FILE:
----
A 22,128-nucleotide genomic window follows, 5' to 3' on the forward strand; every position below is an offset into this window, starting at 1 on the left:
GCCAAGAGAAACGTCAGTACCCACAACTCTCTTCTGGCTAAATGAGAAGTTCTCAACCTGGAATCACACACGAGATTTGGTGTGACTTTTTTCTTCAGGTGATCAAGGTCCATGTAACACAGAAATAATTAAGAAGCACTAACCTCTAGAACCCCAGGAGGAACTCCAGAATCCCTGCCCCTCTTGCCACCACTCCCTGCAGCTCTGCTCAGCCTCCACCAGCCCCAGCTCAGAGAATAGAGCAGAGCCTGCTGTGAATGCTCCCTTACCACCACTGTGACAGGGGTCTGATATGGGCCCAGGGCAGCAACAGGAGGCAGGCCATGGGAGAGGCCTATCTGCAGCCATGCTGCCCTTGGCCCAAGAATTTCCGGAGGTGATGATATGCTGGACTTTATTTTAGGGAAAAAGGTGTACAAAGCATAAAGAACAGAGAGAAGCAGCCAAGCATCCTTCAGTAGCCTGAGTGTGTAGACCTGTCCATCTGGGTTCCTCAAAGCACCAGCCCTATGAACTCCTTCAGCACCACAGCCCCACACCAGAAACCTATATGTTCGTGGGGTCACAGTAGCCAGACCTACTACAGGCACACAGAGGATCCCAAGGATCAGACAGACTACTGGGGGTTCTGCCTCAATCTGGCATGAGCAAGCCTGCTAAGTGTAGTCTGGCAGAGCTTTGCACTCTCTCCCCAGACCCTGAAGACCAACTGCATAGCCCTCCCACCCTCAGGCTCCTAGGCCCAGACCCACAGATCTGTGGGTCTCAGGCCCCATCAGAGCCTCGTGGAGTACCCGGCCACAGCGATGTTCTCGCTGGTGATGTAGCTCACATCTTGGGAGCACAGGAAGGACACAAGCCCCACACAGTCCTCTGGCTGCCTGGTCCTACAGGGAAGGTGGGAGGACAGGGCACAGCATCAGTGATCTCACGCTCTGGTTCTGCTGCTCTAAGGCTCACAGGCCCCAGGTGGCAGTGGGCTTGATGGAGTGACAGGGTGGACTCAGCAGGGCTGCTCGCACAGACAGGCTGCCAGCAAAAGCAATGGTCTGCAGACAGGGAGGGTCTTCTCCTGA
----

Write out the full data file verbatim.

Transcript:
A 22,128-nucleotide genomic window follows, 5' to 3' on the forward strand; every position below is an offset into this window, starting at 1 on the left:
GCCAAGAGAAACGTCAGTACCCACAACTCTCTTCTGGCTAAATGAGAAGTTCTCAACCTGGAATCACACACGAGATTTGGTGTGACTTTTTTCTTCAGGTGATCAAGGTCCATGTAACACAGAAATAATTAAGAAGCACTAACCTCTAGAACCCCAGGAGGAACTCCAGAATCCCTGCCCCTCTTGCCACCACTCCCTGCAGCTCTGCTCAGCCTCCACCAGCCCCAGCTCAGAGAATAGAGCAGAGCCTGCTGTGAATGCTCCCTTACCACCACTGTGACAGGGGTCTGATATGGGCCCAGGGCAGCAACAGGAGGCAGGCCATGGGAGAGGCCTATCTGCAGCCATGCTGCCCTTGGCCCAAGAATTTCCGGAGGTGATGATATGCTGGACTTTATTTTAGGGAAAAAGGTGTACAAAGCATAAAGAACAGAGAGAAGCAGCCAAGCATCCTTCAGTAGCCTGAGTGTGTAGACCTGTCCATCTGGGTTCCTCAAAGCACCAGCCCTATGAACTCCTTCAGCACCACAGCCCCACACCAGAAACCTATATGTTCGTGGGGTCACAGTAGCCAGACCTACTACAGGCACACAGAGGATCCCAAGGATCAGACAGACTACTGGGGGTTCTGCCTCAATCTGGCATGAGCAAGCCTGCTAAGTGTAGTCTGGCAGAGCTTTGCACTCTCTCCCCAGACCCTGAAGACCAACTGCATAGCCCTCCCACCCTCAGGCTCCTAGGCCCAGACCCACAGATCTGTGGGTCTCAGGCCCCATCAGAGCCTCGTGGAGTACCCGGCCACAGCGATGTTCTCGCTGGTGATGTAGCTCACATCTTGGGAGCACAGGAAGGACACAAGCCCCACACAGTCCTCTGGCTGCCTGGTCCTACAGGGAAGGTGGGAGGACAGGGCACAGCATCAGTGATCTCACGCTCTGGTTCTGCTGCTCTAAGGCTCACAGGCCCCAGGTGGCAGTGGGCTTGATGGAGTGACAGGGTGGACTCAGCAGGGCTGCTCGCACAGACAGGCTGCCAGCAAAAGCAATGGTCTGCAGACAGGGAGGGTCTTCTCCTGA